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Coffee Origins: Colombia

Whether it be espresso or filter, the likelihood of your beverage originating from Colombia may be higher than you think. As well as being known to be home to awe-inspiring mountains, rainforests and rivers, Colombia boasts a vast number of independent coffee farms. From its legendary origin over 300 years ago, Colombian coffee farming has revived this already beautiful country. As one of the country's largest exports, coffee has ultimately been a saviour through the political crisis. Colombian coffee may be distinctive in origin and grown through adversity, but it ultimately provides the perfect brew.

A legendary coffee origin

According to legend, the history of Colombian coffee began in the 1700s, when coffee seeds from Guyana were supposedly introduced to the country by Jesuit priests. This origin is scarcely known by the vast number of Colombian coffee lovers that enjoy the country’s 11.5 million bags of coffee, the annual average coffee production. From its introduction to the country on a minute scale, the high-quality beans are now produced on over 500,000 farms by producers with hundreds of years of expertise.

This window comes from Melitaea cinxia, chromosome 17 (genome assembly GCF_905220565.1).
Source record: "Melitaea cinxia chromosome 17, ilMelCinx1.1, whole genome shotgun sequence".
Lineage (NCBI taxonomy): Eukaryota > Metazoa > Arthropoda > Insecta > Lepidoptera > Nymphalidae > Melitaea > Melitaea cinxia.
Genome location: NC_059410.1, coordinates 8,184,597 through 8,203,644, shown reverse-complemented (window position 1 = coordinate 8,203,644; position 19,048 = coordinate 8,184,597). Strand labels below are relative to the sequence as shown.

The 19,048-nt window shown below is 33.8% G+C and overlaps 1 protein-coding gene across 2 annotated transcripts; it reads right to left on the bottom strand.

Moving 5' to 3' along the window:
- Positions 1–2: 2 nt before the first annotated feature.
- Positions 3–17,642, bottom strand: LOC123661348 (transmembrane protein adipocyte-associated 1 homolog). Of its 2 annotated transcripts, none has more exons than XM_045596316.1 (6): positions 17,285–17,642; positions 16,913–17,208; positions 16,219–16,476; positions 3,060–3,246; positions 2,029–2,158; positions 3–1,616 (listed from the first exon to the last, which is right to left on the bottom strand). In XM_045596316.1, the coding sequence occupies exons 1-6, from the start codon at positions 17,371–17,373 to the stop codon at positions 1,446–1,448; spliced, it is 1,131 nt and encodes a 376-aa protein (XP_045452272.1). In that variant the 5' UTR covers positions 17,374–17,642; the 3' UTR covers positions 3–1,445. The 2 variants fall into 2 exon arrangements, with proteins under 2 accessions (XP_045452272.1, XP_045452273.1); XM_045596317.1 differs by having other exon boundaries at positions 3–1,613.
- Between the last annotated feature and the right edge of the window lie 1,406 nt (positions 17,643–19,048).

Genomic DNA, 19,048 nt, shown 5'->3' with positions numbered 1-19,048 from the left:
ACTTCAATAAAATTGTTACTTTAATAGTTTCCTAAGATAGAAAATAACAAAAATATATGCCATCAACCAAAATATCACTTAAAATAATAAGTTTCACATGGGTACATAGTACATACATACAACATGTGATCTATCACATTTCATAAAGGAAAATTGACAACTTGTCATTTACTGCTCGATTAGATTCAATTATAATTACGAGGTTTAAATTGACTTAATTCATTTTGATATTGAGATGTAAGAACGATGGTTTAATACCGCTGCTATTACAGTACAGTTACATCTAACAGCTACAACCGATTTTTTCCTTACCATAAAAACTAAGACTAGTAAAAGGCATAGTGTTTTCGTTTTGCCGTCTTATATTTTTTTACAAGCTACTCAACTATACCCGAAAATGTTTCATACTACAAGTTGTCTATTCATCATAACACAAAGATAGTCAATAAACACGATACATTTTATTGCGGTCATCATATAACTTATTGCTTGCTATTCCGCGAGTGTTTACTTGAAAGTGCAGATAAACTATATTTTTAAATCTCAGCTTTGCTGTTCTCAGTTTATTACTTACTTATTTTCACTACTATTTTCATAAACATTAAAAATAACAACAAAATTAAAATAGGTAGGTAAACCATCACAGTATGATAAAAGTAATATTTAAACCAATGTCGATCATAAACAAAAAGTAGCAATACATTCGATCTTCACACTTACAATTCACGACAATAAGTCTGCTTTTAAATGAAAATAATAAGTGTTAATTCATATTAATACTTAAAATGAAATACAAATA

International interest in Colombian coffee took stead in 1835 when commercial production began, with the United States receiving 2,560 green coffee bags, exported from Colombian farms. By 1860, coffee came into regard as the dominant crop exported from Colombia, particularly to the United States, Colombia’s largest partner with a long-term trade alliance. Tariffs on coffee exports had become the main source of government revenues. Over the next 100 years, international coffee exportation surged, as demand for Colombian beans grew with love for the coffee intensifying.